Two Hundred Ways – PS4 Review


Two Hundred Ways from Sunlight Games is the imaginatively named sequel to the XBox and PC only One Hundred Ways. That game had a hundred levels, so have a guess how many levels are in the sequel! This is something of a belated release on PS4, coming some months after the Xbox and Switch.

At its core the game engine is clearly aimed at mouse control with the PS4 joypad being particularly ill-suited to the controls here. Graphically we can’t help but feel like Two Hundred Ways would’ve been a shareware release in days of yore, with say the first twenty-five levels available to people for free. Or a native Windows game that had a small window like that Space Cadet Pinball game that came as part of the Windows 95 Plus package.

This is very much a PC game shunted on to consoles then and it feels ill-suited to the platform to us. For a start, the pace is glacial. To the extent that we actually found ourselves falling asleep as we played. Massively engaging this aint. We can see this working better on Switch as it lends itself to short sporadic gameplay sessions, certainly not staring at a big telly and wrangling a controller d-pad.

The core gameplay loop is to get a ball from a start ramp to the finish flag on each level using a variety of gadgets. We’re minded of an ancient Sierra PC game series The Incredible Machine, only this is a forced isometric view rather than the two dimensional puzzler renowned for destroying productivity thirty years ago. They start out prosaic enough to begin with, but  soon ramp up the difficulty. The less gadgets used, the better your score.

It becomes easy to overthink some levels, not helped by the fiddly controls. After a while you’ll get into a sort of groove, that’s assuming if you don’t end up bored rigid doing so. The first level of each set introduces a mechanic and you’re very much left to get on with it. Good luck getting a gold medal on latter levels as you progress anyway.

This leads to an iterative process where you’ll inch your way through a level, gadget by gadget, very rarely nailing a level with ease. Not to mention the constraints for gold medals too. Not so much trial and error, as more deliberate error after deliberate error until you muddle through. You can unlock level packs early if you win enough medals in prior packs, we guess you could pick and choose as you go. At least there’s some sense of progression and not the everything unlocked at the outset nonsense like Mario Kart 8 Deluxe on Switch.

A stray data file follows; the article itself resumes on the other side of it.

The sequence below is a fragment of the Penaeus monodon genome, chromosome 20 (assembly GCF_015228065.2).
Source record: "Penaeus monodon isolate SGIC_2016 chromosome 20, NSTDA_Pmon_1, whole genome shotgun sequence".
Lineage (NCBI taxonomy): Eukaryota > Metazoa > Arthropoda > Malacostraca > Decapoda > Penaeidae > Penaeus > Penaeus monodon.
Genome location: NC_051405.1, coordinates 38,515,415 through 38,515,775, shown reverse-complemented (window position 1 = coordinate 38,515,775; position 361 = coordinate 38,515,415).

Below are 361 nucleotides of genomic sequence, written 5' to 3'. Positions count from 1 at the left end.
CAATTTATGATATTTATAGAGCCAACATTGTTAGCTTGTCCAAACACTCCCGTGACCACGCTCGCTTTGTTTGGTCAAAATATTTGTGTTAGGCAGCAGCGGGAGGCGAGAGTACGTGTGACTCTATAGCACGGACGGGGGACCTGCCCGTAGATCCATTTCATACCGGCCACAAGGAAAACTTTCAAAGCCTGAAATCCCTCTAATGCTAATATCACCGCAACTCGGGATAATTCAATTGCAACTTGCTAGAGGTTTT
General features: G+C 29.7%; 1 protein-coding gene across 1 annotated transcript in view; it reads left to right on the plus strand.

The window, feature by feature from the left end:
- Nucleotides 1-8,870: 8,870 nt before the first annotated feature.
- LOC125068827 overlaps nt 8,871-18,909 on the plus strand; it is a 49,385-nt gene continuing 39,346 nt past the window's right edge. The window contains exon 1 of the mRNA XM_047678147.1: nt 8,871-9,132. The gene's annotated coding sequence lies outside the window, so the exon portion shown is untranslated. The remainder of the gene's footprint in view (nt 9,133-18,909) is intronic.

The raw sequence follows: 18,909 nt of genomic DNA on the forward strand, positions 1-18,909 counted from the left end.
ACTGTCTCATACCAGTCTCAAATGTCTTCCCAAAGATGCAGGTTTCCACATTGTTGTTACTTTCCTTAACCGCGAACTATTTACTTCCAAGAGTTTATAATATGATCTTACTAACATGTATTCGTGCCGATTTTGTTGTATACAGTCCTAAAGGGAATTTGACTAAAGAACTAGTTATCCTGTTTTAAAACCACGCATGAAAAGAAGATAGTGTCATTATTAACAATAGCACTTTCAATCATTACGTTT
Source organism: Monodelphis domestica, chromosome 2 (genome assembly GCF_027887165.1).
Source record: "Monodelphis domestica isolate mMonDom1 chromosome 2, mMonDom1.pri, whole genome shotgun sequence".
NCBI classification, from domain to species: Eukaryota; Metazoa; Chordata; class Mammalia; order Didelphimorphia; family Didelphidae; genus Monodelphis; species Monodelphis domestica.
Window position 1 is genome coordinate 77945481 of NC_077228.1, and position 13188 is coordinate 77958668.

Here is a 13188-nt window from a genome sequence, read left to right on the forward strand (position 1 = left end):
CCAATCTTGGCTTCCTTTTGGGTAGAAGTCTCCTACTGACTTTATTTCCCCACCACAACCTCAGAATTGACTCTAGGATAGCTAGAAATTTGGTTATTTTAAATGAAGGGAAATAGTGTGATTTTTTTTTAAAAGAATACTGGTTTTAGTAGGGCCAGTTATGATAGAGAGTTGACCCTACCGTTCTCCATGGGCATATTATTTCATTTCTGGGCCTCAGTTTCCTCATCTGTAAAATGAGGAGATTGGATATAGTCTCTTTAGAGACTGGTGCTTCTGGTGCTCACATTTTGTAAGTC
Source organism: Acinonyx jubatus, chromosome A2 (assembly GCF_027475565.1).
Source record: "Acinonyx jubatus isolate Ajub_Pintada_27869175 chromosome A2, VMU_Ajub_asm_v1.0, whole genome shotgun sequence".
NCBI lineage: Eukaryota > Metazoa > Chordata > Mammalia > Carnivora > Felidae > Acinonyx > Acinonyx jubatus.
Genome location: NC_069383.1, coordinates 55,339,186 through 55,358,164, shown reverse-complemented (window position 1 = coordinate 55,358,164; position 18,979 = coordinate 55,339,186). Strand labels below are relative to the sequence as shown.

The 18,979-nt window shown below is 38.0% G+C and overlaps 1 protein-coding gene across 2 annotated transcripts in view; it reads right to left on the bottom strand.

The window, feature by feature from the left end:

We’d not normally mention them in this level of depth, but the trophies for Two Hundred Ways are an afterthought at best, so you’re not offsetting the somnambulistic nature of the gameplay with a momentary dopamine rush as a trophy unlocks. There’s seven trophies total. Yup. Not even a lazy assigning of a trophy for each block of puzzles. Oh no, that’d be too easy. Bafflingly there’s a trophy for finishing the tutorial levels, but it’s not actually clear which levels are tutorials. So not a game for those looking for an efficient trophy haul then. We expect the first trophy to fall for many will be completing the first fifty levels. Yes, you’re honestly going to have to complete a quarter of the entire game for a single bloody trophy.

Not to mention the trophy for getting gold on every single level. You don’t even get a fucking platinum for what is sure to be a massive timesink, even if you resort to a guide. Trophies should be secondary to the game itself, but not a perfunctory afterthought as they are here. In contrast, there are thirty seven achievements on the Xbox version. And guess what, they follow the suggested structure we mentions in the previous paragraph. So we’re not sure what happened with the PS4 trophies then.

The generic looking graphics, ill-suited controls and slow pace of gameplay aren’t what people will be looking for on PS4. Your mum might like it on her laptop but we struggled from the outset with Two Hundred Ways. The pace is just too pedestrian and it didn’t grip us otherwise. We didn’t turn on our PS5 eager to play this, put it that way. Games should be a fun diversion, not a long and drawn out chore.  Now if you’ll excuse us, we’ve dishes to do instead. Two Hundred Ways is a long and drawn out PC port with controls that are ill-suited to consoles. We’ve never wished for mouse control more on a console game than we have with this.

Two Hundred Ways
5 Overall
Pros
+ Fun  enough in small doses
+ Harkens back to classic PC game series The Incredible Machine
+ Makes doing the dishes a viable fun task instead
Cons
- Graphically unsophisticated at best, generic at worst
- Glacial gameplay pace and ill-suited controls
- Seven trophies compared to thirty seven achievements on Xbox
Summary
Two Hundred Ways is the sequel to One Hundred Ways. It's a port of a PC puzzle game that needn't be on consoles at all. Slow paced gameplay and badly mapped controls make us wish for a PS5 compatible mouse for this game alone. Also a mere seven trophies compared to thirty seven on Xbox makes us wonder why we got the shitty stick on PS4. Not quite Wii-level shovelware, but it feels that way.

 

 


About Ian

Ian likes his games weird. He loves his Vita even if Sony don't anymore. He joined the PS4 party relatively late, but has been in since day one on PS5.

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